Career : 1927 - 1936
Debut : Round 5, 1927 vs Hawthorn, aged 20 years, 133 days
Carlton Player No. 439
Games : 109
Goals : 70
Last Game : Round 6, 1936 vs Collingwood, aged 29 years, 143 days
Guernsey No. 15
Height : 177 cm (5 ft. 9½ in.)
Weight : 81.5 kg (12 stone, 12 lbs.)
DOB : January 15, 1907
Club Captain 1934
Born in neighbouring Brunswick, Maurie ‘Mocha’ Johnson was a fiercely competitive, versatile player for the Blues throughout his nine seasons in Navy Blue. Perhaps one of the first ruck-rovers, he was remarkably quick for his size, and renowned for his long and accurate drop-kicking on the run.
Mocha played junior football at VFA club Coburg, before crossing to rivals Brunswick where he made his senior debut in 1926. Later that year, after just one impressive season with the ‘wicks, Carlton came calling and Mocha agreed to join the Blues. Carlton saw him as a half-back flanker at first, but as his career progressed he developed into a true utility; a tough, durable customer who could play anywhere. Even so, he always preferred the relative freedom of the second ruckman’s role.
The high point of Mocha’s career came in 1932, when Carlton topped the ladder and went into the finals as favourites. Richmond’s 25 point victory over the Blues in the Second Semi-Final was a reality check, before the boys from Princes Park pulled things back together with a clinical carve-up of Collingwood in the Preliminary Final. Champion full-forward ‘Soapy’ Vallence kicked 11 goals that day, and Mocha Johnson was Best on Ground as the Blues slaughtered their fiercest rivals by 75 points.
Still on a high after that crushing victory, Carlton looked forward to their Grand Final rematch with Richmond with confidence. The game was a thriller from the opening bounce as both teams went hard at the ball, and if necessary, the man. In a game not short of highlights, Mocha brought the Blues fans to their feet in the third quarter when he gathered the ball deep in defence and charged forward in a jinking, bouncing solo run that took him to half-forward, where he speared a neat footpass to the leading Vallence. ‘Soapy’ then kicked truly for one of his five goals, but even that fine effort wasn’t enough to vanquish the determined Tigers. Richmond won their third VFL flag by nine points in an epic match.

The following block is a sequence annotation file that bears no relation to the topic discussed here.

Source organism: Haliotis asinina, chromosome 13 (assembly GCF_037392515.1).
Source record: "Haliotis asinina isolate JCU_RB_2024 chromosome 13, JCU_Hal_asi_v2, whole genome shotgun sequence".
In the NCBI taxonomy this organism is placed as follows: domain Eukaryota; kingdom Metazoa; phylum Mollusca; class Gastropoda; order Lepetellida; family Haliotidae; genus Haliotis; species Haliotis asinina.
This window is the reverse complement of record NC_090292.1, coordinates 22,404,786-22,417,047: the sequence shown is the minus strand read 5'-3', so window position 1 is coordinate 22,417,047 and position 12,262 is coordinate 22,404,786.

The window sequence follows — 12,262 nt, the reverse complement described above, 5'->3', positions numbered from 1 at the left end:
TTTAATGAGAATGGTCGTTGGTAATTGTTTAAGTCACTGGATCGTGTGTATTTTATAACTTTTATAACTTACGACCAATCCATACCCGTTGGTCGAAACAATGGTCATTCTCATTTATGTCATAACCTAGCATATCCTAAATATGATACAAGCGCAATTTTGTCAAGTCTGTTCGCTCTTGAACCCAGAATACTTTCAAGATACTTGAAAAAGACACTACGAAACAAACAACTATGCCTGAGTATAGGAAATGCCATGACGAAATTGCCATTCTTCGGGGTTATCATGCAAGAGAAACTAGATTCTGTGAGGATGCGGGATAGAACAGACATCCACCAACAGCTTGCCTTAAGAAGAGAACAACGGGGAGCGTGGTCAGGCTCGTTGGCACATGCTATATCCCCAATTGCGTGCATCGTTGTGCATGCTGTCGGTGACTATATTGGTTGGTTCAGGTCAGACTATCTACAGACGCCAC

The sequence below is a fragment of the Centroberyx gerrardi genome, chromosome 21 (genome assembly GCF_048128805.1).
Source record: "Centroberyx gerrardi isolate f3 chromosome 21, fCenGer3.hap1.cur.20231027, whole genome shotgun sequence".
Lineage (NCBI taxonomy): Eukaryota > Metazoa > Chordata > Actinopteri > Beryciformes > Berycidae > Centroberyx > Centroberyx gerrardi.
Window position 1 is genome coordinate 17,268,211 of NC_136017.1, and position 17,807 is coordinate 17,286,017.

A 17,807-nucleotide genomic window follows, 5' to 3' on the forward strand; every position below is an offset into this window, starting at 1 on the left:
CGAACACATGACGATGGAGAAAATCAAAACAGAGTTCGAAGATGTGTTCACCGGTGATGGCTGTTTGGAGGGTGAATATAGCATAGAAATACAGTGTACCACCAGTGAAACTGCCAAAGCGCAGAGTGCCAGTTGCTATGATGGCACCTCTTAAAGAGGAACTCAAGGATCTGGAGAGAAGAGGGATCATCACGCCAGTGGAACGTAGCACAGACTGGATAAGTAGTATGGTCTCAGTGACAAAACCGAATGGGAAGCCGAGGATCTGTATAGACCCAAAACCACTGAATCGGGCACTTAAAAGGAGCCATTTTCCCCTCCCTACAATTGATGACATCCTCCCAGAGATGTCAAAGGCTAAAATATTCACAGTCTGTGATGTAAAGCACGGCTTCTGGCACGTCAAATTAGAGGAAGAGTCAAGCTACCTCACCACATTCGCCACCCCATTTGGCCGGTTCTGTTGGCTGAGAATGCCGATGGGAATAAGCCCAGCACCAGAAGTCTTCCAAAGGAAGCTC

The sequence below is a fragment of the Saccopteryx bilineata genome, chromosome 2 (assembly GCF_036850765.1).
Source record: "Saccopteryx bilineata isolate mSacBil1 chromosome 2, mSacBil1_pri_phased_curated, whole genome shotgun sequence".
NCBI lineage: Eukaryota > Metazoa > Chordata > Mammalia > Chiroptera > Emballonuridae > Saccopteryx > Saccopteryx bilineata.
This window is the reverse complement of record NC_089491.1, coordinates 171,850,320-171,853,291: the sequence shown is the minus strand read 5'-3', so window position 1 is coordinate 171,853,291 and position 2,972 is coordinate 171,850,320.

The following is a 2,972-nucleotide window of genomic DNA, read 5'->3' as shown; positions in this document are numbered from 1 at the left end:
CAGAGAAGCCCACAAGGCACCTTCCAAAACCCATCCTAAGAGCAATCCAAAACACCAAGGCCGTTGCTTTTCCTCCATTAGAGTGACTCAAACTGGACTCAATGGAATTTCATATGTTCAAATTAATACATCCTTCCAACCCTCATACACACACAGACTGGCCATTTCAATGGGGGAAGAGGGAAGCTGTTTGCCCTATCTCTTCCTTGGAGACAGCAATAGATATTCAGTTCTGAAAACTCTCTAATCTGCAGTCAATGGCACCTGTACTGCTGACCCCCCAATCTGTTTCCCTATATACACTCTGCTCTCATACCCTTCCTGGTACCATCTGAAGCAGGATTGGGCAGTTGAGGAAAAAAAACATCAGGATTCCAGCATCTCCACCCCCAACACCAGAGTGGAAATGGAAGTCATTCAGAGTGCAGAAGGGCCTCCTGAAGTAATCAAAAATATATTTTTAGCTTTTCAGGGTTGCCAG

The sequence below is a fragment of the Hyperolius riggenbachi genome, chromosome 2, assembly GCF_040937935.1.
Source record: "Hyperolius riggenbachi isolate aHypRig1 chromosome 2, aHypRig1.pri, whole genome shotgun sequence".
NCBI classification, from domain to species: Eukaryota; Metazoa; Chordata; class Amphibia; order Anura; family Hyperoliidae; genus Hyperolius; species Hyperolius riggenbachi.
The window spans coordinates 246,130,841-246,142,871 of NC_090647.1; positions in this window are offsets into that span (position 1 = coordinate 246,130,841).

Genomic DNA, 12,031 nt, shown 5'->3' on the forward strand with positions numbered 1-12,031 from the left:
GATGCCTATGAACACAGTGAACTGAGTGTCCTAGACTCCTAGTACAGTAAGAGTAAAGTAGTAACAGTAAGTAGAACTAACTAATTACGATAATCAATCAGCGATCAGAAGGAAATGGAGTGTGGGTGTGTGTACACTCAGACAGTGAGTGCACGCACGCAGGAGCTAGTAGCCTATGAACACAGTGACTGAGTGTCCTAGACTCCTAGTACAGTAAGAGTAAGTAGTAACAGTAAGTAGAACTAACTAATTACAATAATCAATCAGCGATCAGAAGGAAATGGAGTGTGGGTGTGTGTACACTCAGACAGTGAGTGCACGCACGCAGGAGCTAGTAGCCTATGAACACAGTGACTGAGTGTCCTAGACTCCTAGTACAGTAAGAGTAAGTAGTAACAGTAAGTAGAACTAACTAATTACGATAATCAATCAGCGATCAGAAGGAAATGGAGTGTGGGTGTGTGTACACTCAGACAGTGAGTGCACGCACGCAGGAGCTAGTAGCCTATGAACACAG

That titanic struggle proved to be Mocha Johnson’s only chance at Premiership glory, but he did have the honour of captaining his club in 1934. The Blues finished fifth that season on percentage and therefore missed the finals. In ’35 Mocha passed the captaincy on to Charlie Davey, and reverted to doing what he did best - playing hard, accountable football.
Johnson’s career at Princes Park came to a premature end after only six games of the 1936 season. The exact circumstances are unclear, but it seems that Mocha had a serious falling-out with new coach Frank Maher, and the situation deteriorated to the extent that one of them had to go. Mocha walked out and joined South Melbourne, where he proved to be as valuable to them as he had been to the Blues. South asked him to play forward more often, and he responded with 27 goals in his 19 games in 1935-’36.
Despite the circumstances of his departure from Princes Park, Mocha Johnson was undoubtedly one of the great Blues of his time; a player who gave the game a glimpse of its future, while personifying the basics of skill, courage and attitude.
Round 11, 1934 Maurie Johnson received a severe cut to the side of his shin. The cut was nearly to the bone and occurred during the latter stages of the third quarter against Essendon. Maurie recieved 6 stitches and the leg was strapped. Despite being urged not to go back on he resumed playing in the final quarter.
The Age said;
"After the game he was treated with anti tetanus serum, as the soil of the Carlton oval is particularly dangerous as regards tetanus".
Round 3, 1932 vs Richmond
100 Games: Round 15, 1935 vs South Melbourne
Captains | Summary of Mocha Johnson's playing career | Career Breakdown for Maurie Johnson | Every Picture tells a story - Signatures from 1935 | Johnsons' Blueseum Image Gallery